July 31 (Bloomberg) -- Sinofert Holdings Ltd., a potash distributor, fell to the lowest in a year in Hong Kong trading after OAO Uralkali broke from a group that controlled about 40 percent of world exports, potentially weakening prices.
Beijing-based Sinofert, which got 24 percent of its sales last year from potash fertilizers, slumped 7.6 percent to HK$1.21 at the close in Hong Kong, the lowest since July 4, 2012. The benchmark Hang Seng index declined 0.3 percent.
Uralkali, the largest producer, said yesterday it will no longer sell the crop nutrient through Belarusian Potash Co. Shares of Uralkali and its competitors including Saskatoon, Canada-based Potash Corp. of Saskatchewan Inc., which owns 22 percent of Sinofert, tumbled after the announcement.
“Sinofert is one of two potash distributors for Belarusian Potash Co. in China,” Citigroup Inc. analysts Oscar Yee and Horace Chan said in a report. “We expect Sinofert to lose potash market share in China given its focus on sea-bourne trade but limited exposure in rail shipment from Russia.”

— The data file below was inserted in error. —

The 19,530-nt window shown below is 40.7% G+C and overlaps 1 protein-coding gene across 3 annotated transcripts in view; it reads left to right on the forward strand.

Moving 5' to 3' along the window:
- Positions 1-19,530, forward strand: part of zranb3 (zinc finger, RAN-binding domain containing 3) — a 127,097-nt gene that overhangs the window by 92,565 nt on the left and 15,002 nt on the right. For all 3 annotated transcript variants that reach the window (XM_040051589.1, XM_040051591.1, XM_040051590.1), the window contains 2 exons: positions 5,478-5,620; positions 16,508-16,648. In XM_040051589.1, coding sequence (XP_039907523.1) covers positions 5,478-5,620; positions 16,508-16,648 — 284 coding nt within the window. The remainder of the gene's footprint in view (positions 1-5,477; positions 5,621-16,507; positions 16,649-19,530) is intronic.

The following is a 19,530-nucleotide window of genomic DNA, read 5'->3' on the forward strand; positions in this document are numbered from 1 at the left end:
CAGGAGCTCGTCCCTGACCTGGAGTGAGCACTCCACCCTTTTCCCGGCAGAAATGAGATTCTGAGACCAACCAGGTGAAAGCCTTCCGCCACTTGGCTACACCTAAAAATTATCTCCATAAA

Uralkali, based in Berezniki, Russia, sees global potash prices falling below $300 a metric ton, Chief Executive Officer Vladislav Baumgertner said. The last accord Belarusian Potash signed, for sales into China, was agreed at $400 a ton. That’s one of three price agreements whose terms were published in 2013, according to data compiled by Bloomberg.
Sinofert is likely to book an inventory loss in the second half due to potential decline in potash prices, Citigroup said.
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